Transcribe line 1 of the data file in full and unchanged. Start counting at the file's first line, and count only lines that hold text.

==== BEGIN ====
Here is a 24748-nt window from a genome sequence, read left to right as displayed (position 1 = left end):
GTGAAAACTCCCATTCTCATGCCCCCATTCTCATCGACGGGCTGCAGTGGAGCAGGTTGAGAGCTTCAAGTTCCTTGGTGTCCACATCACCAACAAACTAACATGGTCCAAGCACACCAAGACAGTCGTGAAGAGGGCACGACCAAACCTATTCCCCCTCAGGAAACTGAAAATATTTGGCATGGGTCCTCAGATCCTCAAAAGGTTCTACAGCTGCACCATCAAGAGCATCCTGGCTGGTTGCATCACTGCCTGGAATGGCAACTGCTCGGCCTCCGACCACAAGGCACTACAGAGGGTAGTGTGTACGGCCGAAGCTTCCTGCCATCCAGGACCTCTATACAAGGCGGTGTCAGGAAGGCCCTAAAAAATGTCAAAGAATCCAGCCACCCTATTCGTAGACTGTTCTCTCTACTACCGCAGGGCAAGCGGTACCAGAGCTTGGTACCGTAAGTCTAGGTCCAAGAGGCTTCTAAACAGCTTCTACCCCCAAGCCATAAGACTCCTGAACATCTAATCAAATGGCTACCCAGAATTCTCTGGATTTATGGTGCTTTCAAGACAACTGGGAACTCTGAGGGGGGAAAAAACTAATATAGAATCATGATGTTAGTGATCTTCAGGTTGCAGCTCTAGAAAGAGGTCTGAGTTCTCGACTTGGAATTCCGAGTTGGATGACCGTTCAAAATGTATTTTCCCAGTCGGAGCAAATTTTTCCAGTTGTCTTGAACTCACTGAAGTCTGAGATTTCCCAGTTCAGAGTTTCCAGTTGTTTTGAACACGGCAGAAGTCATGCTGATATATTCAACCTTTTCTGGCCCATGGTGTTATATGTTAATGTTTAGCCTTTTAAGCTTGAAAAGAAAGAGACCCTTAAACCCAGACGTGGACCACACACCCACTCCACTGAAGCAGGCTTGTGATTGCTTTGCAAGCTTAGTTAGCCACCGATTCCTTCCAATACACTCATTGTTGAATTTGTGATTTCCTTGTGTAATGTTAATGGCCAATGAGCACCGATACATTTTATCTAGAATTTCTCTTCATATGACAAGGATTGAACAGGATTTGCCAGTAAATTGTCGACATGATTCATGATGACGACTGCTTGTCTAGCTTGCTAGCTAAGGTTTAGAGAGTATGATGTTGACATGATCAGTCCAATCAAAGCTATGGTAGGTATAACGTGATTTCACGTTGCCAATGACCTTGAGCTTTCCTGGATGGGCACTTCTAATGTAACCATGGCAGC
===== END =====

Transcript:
Here is a 24748-nt window from a genome sequence, read left to right as displayed (position 1 = left end):